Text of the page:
Donegan, T., J. C. Verhelst, T. Ellery, O. Cortés-Herrera, and P. Salaman (2016). Revision of the status of bird species occurring or reported in Colombia 2016 and assessment of BirdLife International’s new parrot taxonomy. Conservación Colombiana No. 24:12-36.
Forshaw, W. T. (1973). Parrots of the World. Doubleday, Garden City, New York.
Gill, F., and D. Donsker (Editors) (2015). IOC World Bird List (v 5.3). http://www.worldbirdnames.org/
Gyldenstolpe, N. (1945). The bird fauna of Rio Juruá in Western Brazil. Kongliga Svenska Vetenskaps-Akademeins Handlingar 22(3):1-338.
Hellmayr, C. E. (1907). Another contribution to the ornithology of the lower Amazons. Novitates Zoologicae 14:1-39.
Juniper, T., and M. Parr (1998). Parrots. A Guide to the Parrots of the World. Pica Press, Sussex, UK.
Peters, J. L. (1937). Check-list of the Birds of the World. Volume 3. Harvard University Press, Cambridge, Massachusetts.
Remsen, J. V., Jr., J. I. Areta, C. D. Cadena, S. Claramunt, A. Jaramillo, J. F. Pacheco, J. Perez Emán, M. B. Robbins, F. G. Stiles D. F. Stotz, and K. J. Zimmer (Version 11 February 2020). A Classification of the Bird Species of South America. American Ornithological Society. http://www.museum.lsu.edu/~Remsen/SACCBaseline.htm
Ridgway, R. (1916). The birds of North and Middle America. Bulletin of the United States National Museum No. 50 Part 8.
Sibley, C. G., and B. L. Monroe, Jr. (1993). A World Checklist of Birds. Yale University Press, New Haven, Connecticut.
Smith, B. T., C. C. Ribas, B. M. Whitney, B. E. Hernández-Baños, and J. Klicka (2013). Identifying biases at different spatial and temporal scales of diversification: a case study in the Neotropical parrotlet genus Forpus. Molecular Ecology 22:483–494.
Whitney, B. M., and J. E. Pacheco (1999). The valid name for Blue-winged Parrotlet and designation of the lectotype of Psittaculus xanthopterygius Spix, 1824. Bulletin of the British Ornithologists’ Club 119:211-214.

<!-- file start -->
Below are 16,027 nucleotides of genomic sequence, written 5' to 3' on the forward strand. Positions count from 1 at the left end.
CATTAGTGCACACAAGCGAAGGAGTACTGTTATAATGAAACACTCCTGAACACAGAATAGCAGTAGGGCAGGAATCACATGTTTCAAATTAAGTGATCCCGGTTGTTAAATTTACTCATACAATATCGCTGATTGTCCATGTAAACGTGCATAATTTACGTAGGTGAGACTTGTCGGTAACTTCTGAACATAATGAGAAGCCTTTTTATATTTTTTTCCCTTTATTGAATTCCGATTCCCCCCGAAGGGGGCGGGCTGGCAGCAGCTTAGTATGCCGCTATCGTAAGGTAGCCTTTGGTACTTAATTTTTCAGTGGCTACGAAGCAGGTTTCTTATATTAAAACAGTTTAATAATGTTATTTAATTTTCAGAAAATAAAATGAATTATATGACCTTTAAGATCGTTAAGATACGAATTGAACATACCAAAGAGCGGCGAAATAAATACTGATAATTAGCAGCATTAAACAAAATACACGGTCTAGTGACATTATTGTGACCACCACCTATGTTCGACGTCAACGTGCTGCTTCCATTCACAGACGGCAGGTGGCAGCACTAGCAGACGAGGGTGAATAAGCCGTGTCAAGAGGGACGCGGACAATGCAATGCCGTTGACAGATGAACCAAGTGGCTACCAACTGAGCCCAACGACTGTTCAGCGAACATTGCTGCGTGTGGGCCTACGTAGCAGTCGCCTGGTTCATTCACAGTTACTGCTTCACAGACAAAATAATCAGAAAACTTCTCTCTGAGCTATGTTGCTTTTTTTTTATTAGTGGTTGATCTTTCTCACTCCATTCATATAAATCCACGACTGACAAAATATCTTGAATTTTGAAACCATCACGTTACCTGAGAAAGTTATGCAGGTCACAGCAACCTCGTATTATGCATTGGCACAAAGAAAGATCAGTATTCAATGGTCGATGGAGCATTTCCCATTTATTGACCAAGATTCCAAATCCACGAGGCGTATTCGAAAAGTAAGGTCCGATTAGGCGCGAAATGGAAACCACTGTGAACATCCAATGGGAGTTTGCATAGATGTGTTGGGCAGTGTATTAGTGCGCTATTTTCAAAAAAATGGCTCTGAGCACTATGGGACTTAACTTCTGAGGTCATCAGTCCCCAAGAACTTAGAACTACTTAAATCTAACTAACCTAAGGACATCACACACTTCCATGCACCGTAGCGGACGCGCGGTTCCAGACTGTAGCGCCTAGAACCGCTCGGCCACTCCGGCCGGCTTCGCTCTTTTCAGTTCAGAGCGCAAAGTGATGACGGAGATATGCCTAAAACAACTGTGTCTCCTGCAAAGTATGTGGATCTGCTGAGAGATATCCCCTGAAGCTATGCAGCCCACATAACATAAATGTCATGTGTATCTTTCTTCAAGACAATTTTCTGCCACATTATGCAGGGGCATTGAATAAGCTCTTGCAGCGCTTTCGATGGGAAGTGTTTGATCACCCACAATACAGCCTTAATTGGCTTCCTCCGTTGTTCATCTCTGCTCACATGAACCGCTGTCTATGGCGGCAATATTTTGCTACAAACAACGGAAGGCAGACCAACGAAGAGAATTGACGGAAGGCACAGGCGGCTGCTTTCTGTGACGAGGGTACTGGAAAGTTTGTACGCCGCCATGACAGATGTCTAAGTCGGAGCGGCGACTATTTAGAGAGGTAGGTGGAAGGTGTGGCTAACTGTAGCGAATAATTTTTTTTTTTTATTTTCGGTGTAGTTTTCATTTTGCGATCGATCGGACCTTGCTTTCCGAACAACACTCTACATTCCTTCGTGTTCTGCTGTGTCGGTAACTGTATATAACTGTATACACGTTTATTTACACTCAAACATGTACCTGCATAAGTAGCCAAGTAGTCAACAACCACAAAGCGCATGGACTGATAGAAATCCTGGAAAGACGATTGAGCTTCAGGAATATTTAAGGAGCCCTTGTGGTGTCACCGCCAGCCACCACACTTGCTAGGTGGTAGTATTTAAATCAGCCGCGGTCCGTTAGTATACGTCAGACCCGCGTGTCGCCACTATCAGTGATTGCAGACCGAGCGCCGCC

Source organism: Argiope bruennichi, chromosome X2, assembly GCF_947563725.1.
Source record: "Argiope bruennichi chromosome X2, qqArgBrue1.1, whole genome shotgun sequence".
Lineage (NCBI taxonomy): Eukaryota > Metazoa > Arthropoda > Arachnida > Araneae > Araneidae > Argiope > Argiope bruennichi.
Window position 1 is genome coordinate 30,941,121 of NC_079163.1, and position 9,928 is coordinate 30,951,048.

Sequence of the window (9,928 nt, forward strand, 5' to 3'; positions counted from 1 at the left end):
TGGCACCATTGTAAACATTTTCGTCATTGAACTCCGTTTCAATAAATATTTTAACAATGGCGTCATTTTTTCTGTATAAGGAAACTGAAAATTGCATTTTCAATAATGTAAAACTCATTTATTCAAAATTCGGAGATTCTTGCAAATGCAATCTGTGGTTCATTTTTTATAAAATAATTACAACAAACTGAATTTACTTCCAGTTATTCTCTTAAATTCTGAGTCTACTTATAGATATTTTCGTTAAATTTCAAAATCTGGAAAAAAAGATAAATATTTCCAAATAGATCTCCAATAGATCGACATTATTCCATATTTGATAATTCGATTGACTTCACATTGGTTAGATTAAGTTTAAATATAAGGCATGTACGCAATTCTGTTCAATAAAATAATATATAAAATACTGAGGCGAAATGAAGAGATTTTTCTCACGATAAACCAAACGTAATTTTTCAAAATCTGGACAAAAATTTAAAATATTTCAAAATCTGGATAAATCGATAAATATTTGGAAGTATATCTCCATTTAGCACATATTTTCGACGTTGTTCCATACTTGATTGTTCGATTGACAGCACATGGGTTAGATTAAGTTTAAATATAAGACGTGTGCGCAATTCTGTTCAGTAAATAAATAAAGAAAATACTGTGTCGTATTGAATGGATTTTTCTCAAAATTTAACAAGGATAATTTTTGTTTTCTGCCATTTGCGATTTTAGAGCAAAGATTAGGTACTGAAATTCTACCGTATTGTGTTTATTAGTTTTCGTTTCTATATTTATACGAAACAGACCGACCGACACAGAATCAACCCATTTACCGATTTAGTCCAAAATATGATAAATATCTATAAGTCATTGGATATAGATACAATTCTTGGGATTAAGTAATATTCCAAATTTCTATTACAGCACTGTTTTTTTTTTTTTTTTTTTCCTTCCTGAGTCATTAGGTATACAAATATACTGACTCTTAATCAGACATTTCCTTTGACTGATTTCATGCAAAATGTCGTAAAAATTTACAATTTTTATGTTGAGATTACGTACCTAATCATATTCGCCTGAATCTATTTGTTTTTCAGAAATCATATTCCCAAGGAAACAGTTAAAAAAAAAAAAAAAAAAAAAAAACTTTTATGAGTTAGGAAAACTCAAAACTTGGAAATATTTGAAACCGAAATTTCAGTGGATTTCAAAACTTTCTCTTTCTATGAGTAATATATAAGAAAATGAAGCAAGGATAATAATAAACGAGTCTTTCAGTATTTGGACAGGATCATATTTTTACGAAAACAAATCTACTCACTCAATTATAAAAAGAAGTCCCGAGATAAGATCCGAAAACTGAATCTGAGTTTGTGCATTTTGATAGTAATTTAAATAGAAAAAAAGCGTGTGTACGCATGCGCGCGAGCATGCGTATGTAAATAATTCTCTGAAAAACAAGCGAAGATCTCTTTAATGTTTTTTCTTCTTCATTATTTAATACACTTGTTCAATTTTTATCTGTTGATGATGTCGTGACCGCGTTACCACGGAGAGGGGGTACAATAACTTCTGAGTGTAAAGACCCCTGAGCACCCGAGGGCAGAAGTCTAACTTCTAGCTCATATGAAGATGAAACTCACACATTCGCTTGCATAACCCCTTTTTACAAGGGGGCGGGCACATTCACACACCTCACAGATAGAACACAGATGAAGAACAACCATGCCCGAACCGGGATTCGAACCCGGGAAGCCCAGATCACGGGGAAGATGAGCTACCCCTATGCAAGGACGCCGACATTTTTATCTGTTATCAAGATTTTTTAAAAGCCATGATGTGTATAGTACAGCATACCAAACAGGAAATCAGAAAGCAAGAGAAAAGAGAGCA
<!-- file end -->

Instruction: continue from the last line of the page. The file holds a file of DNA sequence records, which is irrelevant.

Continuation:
Pamela C. Rasmussen, August 2020
Comments from Areta: “A) YES. To be consistent with recognition of other species in Forpus. The relatively deep divergence of crassirostris and the lack of monophyly this implies for xanthopterygius makes this the only reasonable alternative at hand without a major overhaul of taxonomy in Forpus.
“B) NO. Smith et al (2012) found that spengeli is a taxon more closely related to (and embedded within) passerinus as currently delineated. Given the minor genetic differentiation, the not really impressive plumage differences, and the difficulty in understanding what the plumage differences might mean in a genus characterized by complicated plumage variation that does not clearly correspond with phylogenetic relationships, I prefer to leave spengeli within passerinus.”
Comments from Stiles: “YES to A: recognizing crassirostris as a species. YES to B1 and B2 (E-names). C: YES to this split as well, and YES to B1 and B2 (E-names). The genetics, morphology and distributions fit well.”
Comments from Robbins: “A) YES, to recognizing crassirostris as a species based on the Smith et al. genetic data. C) NO, to spengeli as a species, as I agree with comments by Nacho.”
Comments from Zimmer:
“(A) YES, using the “yardstick” of differentiation seen in other recognized species of Forpus.
“(B1) YES for adopting the English name of Large-billed Parrotlet for F. crassirostris.
“(B2) YES for retaining the familiar English name of Blue-winged Parrotlet for the more widely distributed F. xanthopterygius sensu stricto.
“(C) I’m a little confused here, because I thought the molecular data showed spengeli to be embedded within passerinus, which is where I thought we currently treat it. Yet, in the Voting instructions at the end of the Proposal, it is stated that a “YES vote on (C) would be to split spengeli from F. xanthopterygius” (bold-face mine). I can only assume this is an error, since the title of the Proposal reads “(B) Treat Forpus spengeli as a separate species from F. passerinus.” Going with that assumption, then we would appear to have a conflict between the molecular data and what are, to me, fairly clear plumage distinctions that are at least on a par with the distinctions between other recognized species of Forpus. Given that conflict, I am tentatively persuaded by the described parapatry between spengeli and cyanophanes without evidence of intergradation. So, a tentative “YES” for splitting spengeli from passerinus, and treating it as a distinct species.
“(D1) YES to establishing Turquoise-winged Parrotlet as the English name for a split spengeli.
“(D2) YES” for retaining Green-rumped Parrotlet for the widespread F. passerinus.”
Comments from Pacheco: “As Kevin has already warned, the proposal's title and its recommendations are not perfectly aligned. Having said that, my votes are: